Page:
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The Fade Out (#1 & #2) – Alternative Comics Beat

Alt Beat

By Ken Porter

The Fade Out #1 & #2


Written by: Ed Brubaker

Art by: Sean Phillips

Colors by: Elizabeth Breitweiser

Publisher: Image Comics

Hollywood Horrors

I’m a big fan of murder mysteries and crime drama. The only thing I enjoy more than a good noir is a saucy Hollywood story set in the 1940s. Luckily for me Ed Brubaker, Sean Phillips, and Image Comics have delivered just such a tale with The Fade Out. The story focuses on a screenwriter named Charlie who has lost his muse and relies on his drunken and blacklisted pal Gil to write scripts. But when Charlie wakes up one morning at the scene of a horrific crime, he finds that people in his circle have covered up the murder, and he has no idea how he fits into the puzzle.



A Gripping Story

Not only does Philips’ art pull me into this story, but Brubaker’s take on Hollywood murders makes me want to sit and binge watch black and white detective movies. The blend of atmosphere, character, and setting gives this book a lot of life and heart. Even if some of it is ugly and full of venomous truth.

Why It’s a Great Alternative

There’s definitely no supernatural thing going on in The Fade Out. It’s just a gripping crime story and look into the decade through the lens of a screenwriter trying to make it in L.A. It seems like so many comics rely on a science fiction or supernatural twist that sometimes it can be a bit exhausting. It’s good to know that there’s still room for stories that just have compelling characters without unnatural abilities or circumstances.

Don’t get me wrong, I love science fiction and the supernatural as much as anybody (sometimes too much), but it’s nice to get a story that wants to exist outside that bubble in comics.



Who Would Like The Fade Out?

Fans of Brubaker and Phillips’ Criminal are an obvious choice. I also think that fans of shows like Mad Men would enjoy the time period and the interactions with the characters. If you’ve been reading series like Satellite Sam or enjoy murder mysteries then this is a comic book you don’t want to miss. The extras in the back of each issue alone are worth checking out, not to mention the fantastic covers we’ve gotten so far.

Ken Porter also writes comic books including “Ink Ribbon” from Visionary Comics. Ken was also the winner of last year’s Top Cow Talent Search contest and was recently published in “Artifacts” #33.

Read More about The Fade Out (#1 & #2) – Alternative Comics Beat

Your Alternative Comics Beat For February 8th, 2013: Red Team

We’ve All Been There . . . Right?


The problem with planning something highly illegal is when nothing goes wrong. Disagree? Then maybe you should see things from Garth Ennis’ point of view. This week’s Alternative Comics Beat spotlights his new series from Dynamite Comics that takes a look at a truly perfect crime by a group of characters you wouldn’t expect. When it comes to first issues of a new comic book series, especially when it’s not superhero related, breaking expectations is a must in order to keep a new audience’s attention. Ennis sets up a whole new paradigm for the murder caper with a series that takes a look at the much darker side of law enforcement.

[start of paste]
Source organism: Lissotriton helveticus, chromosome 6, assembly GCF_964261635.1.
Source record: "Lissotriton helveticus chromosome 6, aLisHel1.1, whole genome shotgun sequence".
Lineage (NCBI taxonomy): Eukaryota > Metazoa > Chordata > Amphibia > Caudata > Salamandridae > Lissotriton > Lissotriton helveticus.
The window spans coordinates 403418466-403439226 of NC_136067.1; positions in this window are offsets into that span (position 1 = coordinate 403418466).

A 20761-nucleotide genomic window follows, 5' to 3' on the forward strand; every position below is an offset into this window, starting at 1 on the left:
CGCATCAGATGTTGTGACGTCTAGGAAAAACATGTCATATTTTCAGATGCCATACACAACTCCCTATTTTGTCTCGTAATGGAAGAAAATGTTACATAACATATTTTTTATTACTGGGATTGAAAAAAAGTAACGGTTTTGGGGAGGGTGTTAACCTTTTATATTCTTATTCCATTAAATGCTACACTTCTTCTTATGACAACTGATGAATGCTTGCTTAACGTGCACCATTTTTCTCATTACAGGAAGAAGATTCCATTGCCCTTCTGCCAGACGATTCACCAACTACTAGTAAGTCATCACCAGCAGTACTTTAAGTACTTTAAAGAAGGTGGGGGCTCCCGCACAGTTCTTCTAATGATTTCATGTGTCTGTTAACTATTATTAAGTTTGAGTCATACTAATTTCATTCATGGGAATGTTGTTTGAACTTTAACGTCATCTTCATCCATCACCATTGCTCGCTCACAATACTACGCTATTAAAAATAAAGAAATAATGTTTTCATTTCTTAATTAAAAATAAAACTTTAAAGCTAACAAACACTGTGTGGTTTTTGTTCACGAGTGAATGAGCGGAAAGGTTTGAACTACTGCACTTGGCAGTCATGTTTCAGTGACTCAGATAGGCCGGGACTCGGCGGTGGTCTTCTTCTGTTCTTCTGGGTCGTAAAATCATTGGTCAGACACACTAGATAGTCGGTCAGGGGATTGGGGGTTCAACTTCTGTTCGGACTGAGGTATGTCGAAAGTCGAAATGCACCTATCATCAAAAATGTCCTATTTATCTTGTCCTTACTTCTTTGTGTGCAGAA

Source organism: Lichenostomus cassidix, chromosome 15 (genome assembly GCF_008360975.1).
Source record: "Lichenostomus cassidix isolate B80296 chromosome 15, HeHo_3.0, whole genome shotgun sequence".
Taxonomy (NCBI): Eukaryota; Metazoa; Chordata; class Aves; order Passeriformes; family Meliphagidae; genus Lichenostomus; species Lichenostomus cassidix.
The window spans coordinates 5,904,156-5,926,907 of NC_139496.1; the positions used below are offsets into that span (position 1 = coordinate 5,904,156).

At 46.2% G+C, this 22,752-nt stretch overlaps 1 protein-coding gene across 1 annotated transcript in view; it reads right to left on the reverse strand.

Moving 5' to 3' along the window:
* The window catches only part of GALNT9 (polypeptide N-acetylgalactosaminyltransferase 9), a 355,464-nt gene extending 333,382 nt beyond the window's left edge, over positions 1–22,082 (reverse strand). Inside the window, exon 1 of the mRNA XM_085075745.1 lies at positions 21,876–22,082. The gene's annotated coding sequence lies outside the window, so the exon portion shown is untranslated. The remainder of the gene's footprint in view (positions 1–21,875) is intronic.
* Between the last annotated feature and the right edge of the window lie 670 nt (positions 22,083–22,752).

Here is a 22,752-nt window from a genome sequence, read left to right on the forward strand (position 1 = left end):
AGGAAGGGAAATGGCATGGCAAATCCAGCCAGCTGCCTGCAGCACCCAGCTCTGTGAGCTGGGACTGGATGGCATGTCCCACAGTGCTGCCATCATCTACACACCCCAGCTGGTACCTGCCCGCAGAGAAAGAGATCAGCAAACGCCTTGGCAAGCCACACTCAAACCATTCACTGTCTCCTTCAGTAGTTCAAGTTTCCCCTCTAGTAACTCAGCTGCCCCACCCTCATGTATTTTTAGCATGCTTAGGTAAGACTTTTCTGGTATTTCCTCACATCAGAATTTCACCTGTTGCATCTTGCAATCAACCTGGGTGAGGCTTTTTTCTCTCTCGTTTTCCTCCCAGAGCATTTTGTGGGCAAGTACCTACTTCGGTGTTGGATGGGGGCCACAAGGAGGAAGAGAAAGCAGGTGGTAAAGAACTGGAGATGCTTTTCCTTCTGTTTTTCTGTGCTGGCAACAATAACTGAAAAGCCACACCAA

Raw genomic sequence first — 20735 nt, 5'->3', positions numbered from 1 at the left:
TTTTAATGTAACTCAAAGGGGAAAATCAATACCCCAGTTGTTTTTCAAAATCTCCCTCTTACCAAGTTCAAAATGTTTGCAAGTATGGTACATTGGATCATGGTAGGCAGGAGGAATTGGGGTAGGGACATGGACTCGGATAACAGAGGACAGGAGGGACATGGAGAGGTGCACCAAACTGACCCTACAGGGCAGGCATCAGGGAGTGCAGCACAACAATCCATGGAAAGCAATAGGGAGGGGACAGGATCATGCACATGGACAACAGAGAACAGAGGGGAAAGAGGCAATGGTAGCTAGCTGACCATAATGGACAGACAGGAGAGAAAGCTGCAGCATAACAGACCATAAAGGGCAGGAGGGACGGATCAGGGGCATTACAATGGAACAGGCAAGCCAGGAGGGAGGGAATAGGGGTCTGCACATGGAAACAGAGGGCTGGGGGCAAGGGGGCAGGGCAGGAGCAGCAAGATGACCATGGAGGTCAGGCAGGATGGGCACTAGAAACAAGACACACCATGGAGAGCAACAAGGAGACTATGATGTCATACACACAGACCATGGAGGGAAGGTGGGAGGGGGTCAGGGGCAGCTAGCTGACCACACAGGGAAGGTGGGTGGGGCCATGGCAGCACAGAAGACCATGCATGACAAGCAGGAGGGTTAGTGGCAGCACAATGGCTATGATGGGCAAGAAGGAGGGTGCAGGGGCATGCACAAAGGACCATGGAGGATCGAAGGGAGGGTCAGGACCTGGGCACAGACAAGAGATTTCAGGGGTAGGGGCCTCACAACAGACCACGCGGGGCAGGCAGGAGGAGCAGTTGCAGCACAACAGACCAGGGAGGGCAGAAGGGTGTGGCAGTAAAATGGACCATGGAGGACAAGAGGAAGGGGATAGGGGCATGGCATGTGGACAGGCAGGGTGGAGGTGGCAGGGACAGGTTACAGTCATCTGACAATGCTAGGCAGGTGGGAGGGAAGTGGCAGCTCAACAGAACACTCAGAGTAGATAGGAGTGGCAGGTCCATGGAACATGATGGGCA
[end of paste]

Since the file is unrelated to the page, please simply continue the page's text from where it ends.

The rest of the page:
Red Team


The Red Team is a group of homicide detectives that have had enough of a suspect who has gotten away with murder, and then some. The plan is to kill off the crime lord without a single trace of evidence or a loose end that could tie back to them or the police force. They know the risks, they know it’s illegal, but sometimes the law has to step on the other side in order to work.

The whole setup of the series is like a great crime drama, where we see the aftermath of the plan in the present and learn more about the details of the past as the story unfolds. I feel like I might have ruined the big surprise of the first issue with spilling that everything goes flawlessly, but this is really just the opening scene of a much larger story. If I told you that in Night of the Living Dead that zombies attack and chase people into a farm house, it wouldn’t really give away the whole story, would it?

Craig Cermak does the artwork for this issue, and while I’m not completely familiar with his body of work I approve of it here. The artwork is subtle, the panels are well placed, and even though there was a lot of text, the artwork framed it perfectly. Cermak is able to capture that criminal atmosphere, which is really important in a series that lays out the plot right away. We know essentially what’s going to happen, but Cermak provides a canvas to keep walking until we reach that end.

Why It’s A Great Alternative


Even though police are prominent in many comic book series, there isn’t usually a series that just features crime without a supernatural element. This first issue sucked me in purely on the situation and the story alone, without any masks, magic, or superhuman mayhem.

The whole thing plays out like a well-paced TV series (at least this first installment), and if it had been a series on DVD or Blu-Ray I would have bought the whole first season right then and there. Ennis has always been able to bring any character he writes to life and make the situations for them truly unique. These homicide detectives have been pushed to their breaking point, and now we as readers get to see them give in to their darker sides. If you’re looking for an alternative with some real power behind it, this is a series to add to your pull list.

Ken Porter also writes comic books with his latest being “Ink Ribbon” from Visionary Comics.

Read More about Your Alternative Comics Beat For February 8th, 2013: Red Team